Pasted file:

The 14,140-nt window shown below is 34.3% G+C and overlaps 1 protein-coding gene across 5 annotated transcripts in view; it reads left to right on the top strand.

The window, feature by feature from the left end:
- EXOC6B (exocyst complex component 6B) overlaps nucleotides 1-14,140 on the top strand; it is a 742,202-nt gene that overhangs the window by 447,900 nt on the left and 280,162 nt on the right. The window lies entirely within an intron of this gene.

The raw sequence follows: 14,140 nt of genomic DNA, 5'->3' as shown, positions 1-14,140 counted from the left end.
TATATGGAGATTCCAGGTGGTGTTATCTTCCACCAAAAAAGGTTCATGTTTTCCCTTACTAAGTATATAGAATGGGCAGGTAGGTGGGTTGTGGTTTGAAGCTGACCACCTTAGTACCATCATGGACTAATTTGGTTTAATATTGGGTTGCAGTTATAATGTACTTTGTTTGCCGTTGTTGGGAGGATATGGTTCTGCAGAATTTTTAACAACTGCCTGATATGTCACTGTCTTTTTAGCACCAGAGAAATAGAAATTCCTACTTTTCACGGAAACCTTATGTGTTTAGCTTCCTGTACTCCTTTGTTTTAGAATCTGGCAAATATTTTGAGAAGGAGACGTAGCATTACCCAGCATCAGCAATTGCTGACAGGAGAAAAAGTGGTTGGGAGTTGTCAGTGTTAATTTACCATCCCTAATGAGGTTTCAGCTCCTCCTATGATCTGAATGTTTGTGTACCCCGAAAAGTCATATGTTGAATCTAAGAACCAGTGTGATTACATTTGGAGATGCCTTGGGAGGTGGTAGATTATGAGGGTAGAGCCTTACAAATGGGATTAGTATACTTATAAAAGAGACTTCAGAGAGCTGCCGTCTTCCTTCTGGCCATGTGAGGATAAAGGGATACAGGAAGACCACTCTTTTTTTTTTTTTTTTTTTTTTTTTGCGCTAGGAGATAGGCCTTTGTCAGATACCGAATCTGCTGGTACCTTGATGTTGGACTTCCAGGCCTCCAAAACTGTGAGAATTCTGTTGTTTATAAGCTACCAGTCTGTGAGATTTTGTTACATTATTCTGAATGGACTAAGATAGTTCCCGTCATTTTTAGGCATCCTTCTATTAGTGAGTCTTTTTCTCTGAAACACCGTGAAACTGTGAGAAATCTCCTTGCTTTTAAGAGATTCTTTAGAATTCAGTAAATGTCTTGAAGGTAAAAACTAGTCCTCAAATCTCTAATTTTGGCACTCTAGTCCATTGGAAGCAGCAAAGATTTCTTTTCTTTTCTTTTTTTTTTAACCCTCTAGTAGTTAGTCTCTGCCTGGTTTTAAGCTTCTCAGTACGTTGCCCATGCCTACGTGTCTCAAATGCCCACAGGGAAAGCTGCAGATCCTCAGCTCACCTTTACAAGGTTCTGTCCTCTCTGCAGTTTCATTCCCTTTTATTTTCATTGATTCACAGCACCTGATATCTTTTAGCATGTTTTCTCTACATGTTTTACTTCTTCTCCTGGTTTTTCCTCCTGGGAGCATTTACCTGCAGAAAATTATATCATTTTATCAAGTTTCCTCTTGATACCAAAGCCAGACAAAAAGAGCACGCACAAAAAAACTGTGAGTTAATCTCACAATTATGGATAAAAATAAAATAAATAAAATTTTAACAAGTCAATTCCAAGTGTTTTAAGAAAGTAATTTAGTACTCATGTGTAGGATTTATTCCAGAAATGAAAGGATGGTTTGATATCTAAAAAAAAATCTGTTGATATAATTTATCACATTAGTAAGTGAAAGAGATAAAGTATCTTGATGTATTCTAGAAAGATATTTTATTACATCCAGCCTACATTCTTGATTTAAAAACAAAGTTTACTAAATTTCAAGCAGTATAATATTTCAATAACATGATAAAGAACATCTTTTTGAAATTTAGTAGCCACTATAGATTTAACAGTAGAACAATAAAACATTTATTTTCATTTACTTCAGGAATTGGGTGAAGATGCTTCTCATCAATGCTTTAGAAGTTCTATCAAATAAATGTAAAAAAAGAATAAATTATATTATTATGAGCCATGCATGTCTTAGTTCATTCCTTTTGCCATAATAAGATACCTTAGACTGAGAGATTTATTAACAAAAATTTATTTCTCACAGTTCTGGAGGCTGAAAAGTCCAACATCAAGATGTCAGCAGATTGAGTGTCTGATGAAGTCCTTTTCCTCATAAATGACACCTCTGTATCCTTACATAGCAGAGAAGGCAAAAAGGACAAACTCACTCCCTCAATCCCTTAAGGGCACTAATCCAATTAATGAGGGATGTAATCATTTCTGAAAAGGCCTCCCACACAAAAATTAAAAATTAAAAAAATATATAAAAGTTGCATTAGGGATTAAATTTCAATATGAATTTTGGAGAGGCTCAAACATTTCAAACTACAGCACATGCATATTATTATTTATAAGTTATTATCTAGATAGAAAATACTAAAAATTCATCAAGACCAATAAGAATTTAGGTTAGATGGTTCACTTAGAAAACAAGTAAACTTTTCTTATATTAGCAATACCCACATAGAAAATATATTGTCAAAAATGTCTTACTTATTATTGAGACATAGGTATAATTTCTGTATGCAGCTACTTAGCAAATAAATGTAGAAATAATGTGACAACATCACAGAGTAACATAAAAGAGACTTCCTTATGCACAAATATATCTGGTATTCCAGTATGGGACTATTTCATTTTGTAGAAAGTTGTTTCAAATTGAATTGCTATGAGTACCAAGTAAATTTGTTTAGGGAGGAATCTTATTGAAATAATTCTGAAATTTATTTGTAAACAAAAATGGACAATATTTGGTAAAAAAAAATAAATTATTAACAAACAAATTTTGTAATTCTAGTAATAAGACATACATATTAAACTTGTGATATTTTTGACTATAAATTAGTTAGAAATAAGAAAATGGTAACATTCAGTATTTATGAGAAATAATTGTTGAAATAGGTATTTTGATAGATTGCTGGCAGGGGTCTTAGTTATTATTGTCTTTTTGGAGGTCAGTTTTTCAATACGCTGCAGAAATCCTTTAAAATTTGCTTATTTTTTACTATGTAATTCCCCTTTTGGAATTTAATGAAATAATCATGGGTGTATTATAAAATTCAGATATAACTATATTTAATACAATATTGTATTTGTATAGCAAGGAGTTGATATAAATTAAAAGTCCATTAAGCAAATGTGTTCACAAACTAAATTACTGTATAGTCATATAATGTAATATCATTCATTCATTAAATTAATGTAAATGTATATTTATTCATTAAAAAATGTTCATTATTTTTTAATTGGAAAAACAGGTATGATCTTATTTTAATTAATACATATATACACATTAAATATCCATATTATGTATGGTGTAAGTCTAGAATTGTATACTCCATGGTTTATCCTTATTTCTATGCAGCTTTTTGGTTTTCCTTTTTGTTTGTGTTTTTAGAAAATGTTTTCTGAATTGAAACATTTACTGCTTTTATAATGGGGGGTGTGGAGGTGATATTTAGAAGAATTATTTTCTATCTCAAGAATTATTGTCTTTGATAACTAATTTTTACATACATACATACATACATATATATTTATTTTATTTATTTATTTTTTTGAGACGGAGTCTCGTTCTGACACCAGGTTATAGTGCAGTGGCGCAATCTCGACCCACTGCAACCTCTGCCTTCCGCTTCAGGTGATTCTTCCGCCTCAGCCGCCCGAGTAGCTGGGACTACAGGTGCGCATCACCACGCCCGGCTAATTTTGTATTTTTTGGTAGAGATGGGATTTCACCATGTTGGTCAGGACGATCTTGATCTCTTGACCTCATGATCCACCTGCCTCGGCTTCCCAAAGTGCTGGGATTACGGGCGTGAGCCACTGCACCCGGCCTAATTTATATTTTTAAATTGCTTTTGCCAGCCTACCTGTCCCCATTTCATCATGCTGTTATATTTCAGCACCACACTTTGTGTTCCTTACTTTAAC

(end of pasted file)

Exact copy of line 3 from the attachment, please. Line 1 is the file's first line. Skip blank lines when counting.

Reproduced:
- EXOC6B (exocyst complex component 6B) overlaps nucleotides 1-14,140 on the top strand; it is a 742,202-nt gene that overhangs the window by 447,900 nt on the left and 280,162 nt on the right. The window lies entirely within an intron of this gene.